Tracking the timely dissemination of clinical studies. Characteristics and impact of 10 tracking variables

F1000Res. 2018 Nov 29;7:1863. doi: 10.12688/f1000research.17022.1. eCollection 2018.


Background: Several meta-research studies and benchmarking activities have assessed how comprehensively and timely, academic institutions and private companies publish their clinical studies. These current "clinical trial tracking" activities differ substantially in how they sample relevant studies, and how they follow up on their publication. Methods: To allow informed policy and decision making on future publication assessment and benchmarking of institutions and companies, this paper outlines and discusses 10 variables that influence the tracking of timely publications. Tracking variables were initially selected by experts and by the authors through discussion. To validate the completeness of our set of variables, we conducted i) an explorative review of tracking studies and ii) an explorative tracking of registered clinical trials of three leading German university medical centres. Results: We identified the following 10 relevant variables impacting the tracking of clinical studies: 1) responsibility for clinical studies, 2) type and characteristics of clinical studies, 3) status of clinical studies, 4) source for sampling, 5) timing of registration, 6) determination of completion date, 7) timeliness of dissemination, 8) format of dissemination, 9) source for tracking, and 10) inter-rater reliability. Based on the description of these tracking variables and their influence, we discuss which variables could serve in what ways as a standard assessment of "timely publication". Conclusions: To facilitate the tracking and consequent benchmarking of how often and how timely academic institutions and private companies publish clinical study results, we have two core recommendations. First, the improvement in the link between registration and publication, for example via institutional policies for academic institutions and private companies. Second, the comprehensive and transparent reporting of tracking studies according to the 10 variables presented in this paper.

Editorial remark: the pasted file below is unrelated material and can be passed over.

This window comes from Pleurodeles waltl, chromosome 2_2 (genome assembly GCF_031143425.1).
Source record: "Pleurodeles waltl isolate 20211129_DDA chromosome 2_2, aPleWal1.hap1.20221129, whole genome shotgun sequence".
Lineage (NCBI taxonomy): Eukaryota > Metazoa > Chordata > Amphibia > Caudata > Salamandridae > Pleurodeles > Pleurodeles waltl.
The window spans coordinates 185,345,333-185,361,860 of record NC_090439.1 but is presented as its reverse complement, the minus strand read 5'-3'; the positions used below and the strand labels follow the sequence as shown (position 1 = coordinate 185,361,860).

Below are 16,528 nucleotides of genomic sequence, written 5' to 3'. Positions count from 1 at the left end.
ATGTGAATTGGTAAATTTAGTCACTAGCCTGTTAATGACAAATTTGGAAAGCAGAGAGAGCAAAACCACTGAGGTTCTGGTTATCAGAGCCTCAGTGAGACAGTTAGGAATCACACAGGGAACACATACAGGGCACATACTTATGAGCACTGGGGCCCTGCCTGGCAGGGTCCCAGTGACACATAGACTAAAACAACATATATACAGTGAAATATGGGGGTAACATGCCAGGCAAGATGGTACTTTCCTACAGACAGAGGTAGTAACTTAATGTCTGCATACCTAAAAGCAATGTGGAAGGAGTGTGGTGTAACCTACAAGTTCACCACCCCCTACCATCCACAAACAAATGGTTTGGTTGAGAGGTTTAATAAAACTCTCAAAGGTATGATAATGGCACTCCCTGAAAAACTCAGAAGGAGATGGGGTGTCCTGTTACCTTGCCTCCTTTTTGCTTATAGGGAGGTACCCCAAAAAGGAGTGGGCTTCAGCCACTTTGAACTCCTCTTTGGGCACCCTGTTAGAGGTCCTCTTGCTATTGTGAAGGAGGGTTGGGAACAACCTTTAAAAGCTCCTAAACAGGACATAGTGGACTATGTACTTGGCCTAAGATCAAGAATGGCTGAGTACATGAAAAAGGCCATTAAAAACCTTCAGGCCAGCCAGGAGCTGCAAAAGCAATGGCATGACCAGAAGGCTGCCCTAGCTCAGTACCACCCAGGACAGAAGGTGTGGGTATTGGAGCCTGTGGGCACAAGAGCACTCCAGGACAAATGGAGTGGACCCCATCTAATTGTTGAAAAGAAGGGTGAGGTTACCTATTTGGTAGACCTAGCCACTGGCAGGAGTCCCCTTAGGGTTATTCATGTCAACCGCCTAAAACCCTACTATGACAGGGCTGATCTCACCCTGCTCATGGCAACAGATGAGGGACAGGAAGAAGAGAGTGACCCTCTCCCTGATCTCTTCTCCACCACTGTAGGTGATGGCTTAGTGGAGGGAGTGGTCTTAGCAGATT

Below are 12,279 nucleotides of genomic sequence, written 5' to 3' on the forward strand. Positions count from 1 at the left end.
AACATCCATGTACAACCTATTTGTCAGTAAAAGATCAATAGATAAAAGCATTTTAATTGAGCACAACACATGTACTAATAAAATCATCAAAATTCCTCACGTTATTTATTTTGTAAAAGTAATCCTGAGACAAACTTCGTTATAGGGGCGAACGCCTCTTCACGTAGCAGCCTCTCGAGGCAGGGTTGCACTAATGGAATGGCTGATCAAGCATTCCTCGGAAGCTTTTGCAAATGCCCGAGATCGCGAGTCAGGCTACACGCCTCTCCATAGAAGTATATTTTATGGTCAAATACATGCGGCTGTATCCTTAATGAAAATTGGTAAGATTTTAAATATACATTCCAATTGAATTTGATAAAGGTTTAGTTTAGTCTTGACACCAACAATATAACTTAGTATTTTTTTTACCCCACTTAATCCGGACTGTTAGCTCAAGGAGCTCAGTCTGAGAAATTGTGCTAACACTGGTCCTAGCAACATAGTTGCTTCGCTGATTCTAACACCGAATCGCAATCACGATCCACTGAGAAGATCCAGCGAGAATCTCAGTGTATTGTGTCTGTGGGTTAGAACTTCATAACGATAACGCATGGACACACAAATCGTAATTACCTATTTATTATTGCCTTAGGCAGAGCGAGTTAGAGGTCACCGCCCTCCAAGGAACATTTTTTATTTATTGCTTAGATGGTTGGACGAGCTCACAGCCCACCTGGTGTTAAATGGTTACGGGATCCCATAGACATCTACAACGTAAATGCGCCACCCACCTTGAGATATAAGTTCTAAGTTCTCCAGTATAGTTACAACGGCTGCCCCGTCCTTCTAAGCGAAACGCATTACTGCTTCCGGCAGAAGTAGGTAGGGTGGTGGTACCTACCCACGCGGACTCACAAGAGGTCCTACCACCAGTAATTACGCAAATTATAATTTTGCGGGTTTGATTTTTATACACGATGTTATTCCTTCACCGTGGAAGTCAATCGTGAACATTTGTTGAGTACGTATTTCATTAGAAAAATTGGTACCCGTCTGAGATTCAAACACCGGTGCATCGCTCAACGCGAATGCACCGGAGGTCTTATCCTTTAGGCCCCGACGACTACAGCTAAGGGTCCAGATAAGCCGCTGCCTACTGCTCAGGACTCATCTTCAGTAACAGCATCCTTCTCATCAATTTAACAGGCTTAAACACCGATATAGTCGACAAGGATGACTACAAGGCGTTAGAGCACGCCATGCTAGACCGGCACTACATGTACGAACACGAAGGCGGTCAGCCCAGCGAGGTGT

Keywords: clinical studies; follow-up; private companies; registries; trial tracking; trials; university medical centers.

Publication types

  • Research Support, Non-U.S. Gov't

MeSH terms

  • Clinical Studies as Topic / methods
  • Clinical Studies as Topic / standards
  • Clinical Studies as Topic / statistics & numerical data*
  • Decision Making
  • Evidence-Based Medicine / methods
  • Evidence-Based Medicine / standards
  • Evidence-Based Medicine / statistics & numerical data
  • Humans
  • Publications

Grant support

This work was supported by Intramural funding of Charité – Universitätsmedizin Berlin, Hannover Medical School, and University of Freiburg.